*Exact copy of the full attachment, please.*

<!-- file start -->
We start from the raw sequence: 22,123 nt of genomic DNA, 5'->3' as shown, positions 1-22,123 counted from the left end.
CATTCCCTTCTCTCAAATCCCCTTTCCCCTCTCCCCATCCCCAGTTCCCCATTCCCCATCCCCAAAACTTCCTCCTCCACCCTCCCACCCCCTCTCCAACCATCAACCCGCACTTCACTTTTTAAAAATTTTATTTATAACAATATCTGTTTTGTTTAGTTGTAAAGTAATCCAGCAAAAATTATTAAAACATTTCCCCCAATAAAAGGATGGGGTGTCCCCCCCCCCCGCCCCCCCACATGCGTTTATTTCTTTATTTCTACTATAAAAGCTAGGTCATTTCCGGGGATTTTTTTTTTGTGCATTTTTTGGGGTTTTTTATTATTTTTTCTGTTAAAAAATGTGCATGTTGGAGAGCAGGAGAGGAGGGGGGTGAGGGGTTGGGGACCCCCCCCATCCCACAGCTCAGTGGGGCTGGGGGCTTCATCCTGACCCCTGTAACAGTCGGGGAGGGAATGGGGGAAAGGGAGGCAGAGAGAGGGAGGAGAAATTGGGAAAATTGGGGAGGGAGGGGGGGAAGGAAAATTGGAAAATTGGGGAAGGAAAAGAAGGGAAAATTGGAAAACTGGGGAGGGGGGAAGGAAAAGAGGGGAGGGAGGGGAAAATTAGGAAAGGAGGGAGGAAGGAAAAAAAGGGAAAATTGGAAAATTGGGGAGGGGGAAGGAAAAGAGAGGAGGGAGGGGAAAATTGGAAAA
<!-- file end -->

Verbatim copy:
We start from the raw sequence: 22,123 nt of genomic DNA, 5'->3' as shown, positions 1-22,123 counted from the left end.
CATTCCCTTCTCTCAAATCCCCTTTCCCCTCTCCCCATCCCCAGTTCCCCATTCCCCATCCCCAAAACTTCCTCCTCCACCCTCCCACCCCCTCTCCAACCATCAACCCGCACTTCACTTTTTAAAAATTTTATTTATAACAATATCTGTTTTGTTTAGTTGTAAAGTAATCCAGCAAAAATTATTAAAACATTTCCCCCAATAAAAGGATGGGGTGTCCCCCCCCCCCGCCCCCCCACATGCGTTTATTTCTTTATTTCTACTATAAAAGCTAGGTCATTTCCGGGGATTTTTTTTTTGTGCATTTTTTGGGGTTTTTTATTATTTTTTCTGTTAAAAAATGTGCATGTTGGAGAGCAGGAGAGGAGGGGGGTGAGGGGTTGGGGACCCCCCCCATCCCACAGCTCAGTGGGGCTGGGGGCTTCATCCTGACCCCTGTAACAGTCGGGGAGGGAATGGGGGAAAGGGAGGCAGAGAGAGGGAGGAGAAATTGGGAAAATTGGGGAGGGAGGGGGGGAAGGAAAATTGGAAAATTGGGGAAGGAAAAGAAGGGAAAATTGGAAAACTGGGGAGGGGGGAAGGAAAAGAGGGGAGGGAGGGGAAAATTAGGAAAGGAGGGAGGAAGGAAAAAAAGGGAAAATTGGAAAATTGGGGAGGGGGAAGGAAAAGAGAGGAGGGAGGGGAAAATTGGAAAA